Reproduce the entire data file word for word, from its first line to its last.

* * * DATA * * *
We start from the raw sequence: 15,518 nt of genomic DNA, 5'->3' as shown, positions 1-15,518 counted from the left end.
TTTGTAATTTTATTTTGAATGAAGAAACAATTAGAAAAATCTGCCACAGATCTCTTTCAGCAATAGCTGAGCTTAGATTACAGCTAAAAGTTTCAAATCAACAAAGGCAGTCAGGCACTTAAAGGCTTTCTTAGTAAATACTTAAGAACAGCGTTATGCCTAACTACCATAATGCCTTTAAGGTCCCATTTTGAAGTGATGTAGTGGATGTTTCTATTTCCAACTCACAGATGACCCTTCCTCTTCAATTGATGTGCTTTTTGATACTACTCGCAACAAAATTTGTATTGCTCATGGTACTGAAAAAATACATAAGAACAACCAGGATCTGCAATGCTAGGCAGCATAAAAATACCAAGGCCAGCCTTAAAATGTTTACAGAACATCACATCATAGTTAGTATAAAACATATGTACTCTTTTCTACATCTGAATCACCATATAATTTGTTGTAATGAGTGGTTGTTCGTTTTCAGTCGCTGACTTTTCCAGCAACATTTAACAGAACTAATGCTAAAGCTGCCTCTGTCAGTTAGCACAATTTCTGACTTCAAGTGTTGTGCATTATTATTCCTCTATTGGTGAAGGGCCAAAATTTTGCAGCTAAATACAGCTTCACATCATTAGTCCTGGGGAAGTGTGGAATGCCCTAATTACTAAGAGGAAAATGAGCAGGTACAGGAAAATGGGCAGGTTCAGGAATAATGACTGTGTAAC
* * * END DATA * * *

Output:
We start from the raw sequence: 15,518 nt of genomic DNA, 5'->3' as shown, positions 1-15,518 counted from the left end.
TTTGTAATTTTATTTTGAATGAAGAAACAATTAGAAAAATCTGCCACAGATCTCTTTCAGCAATAGCTGAGCTTAGATTACAGCTAAAAGTTTCAAATCAACAAAGGCAGTCAGGCACTTAAAGGCTTTCTTAGTAAATACTTAAGAACAGCGTTATGCCTAACTACCATAATGCCTTTAAGGTCCCATTTTGAAGTGATGTAGTGGATGTTTCTATTTCCAACTCACAGATGACCCTTCCTCTTCAATTGATGTGCTTTTTGATACTACTCGCAACAAAATTTGTATTGCTCATGGTACTGAAAAAATACATAAGAACAACCAGGATCTGCAATGCTAGGCAGCATAAAAATACCAAGGCCAGCCTTAAAATGTTTACAGAACATCACATCATAGTTAGTATAAAACATATGTACTCTTTTCTACATCTGAATCACCATATAATTTGTTGTAATGAGTGGTTGTTCGTTTTCAGTCGCTGACTTTTCCAGCAACATTTAACAGAACTAATGCTAAAGCTGCCTCTGTCAGTTAGCACAATTTCTGACTTCAAGTGTTGTGCATTATTATTCCTCTATTGGTGAAGGGCCAAAATTTTGCAGCTAAATACAGCTTCACATCATTAGTCCTGGGGAAGTGTGGAATGCCCTAATTACTAAGAGGAAAATGAGCAGGTACAGGAAAATGGGCAGGTTCAGGAATAATGACTGTGTAAC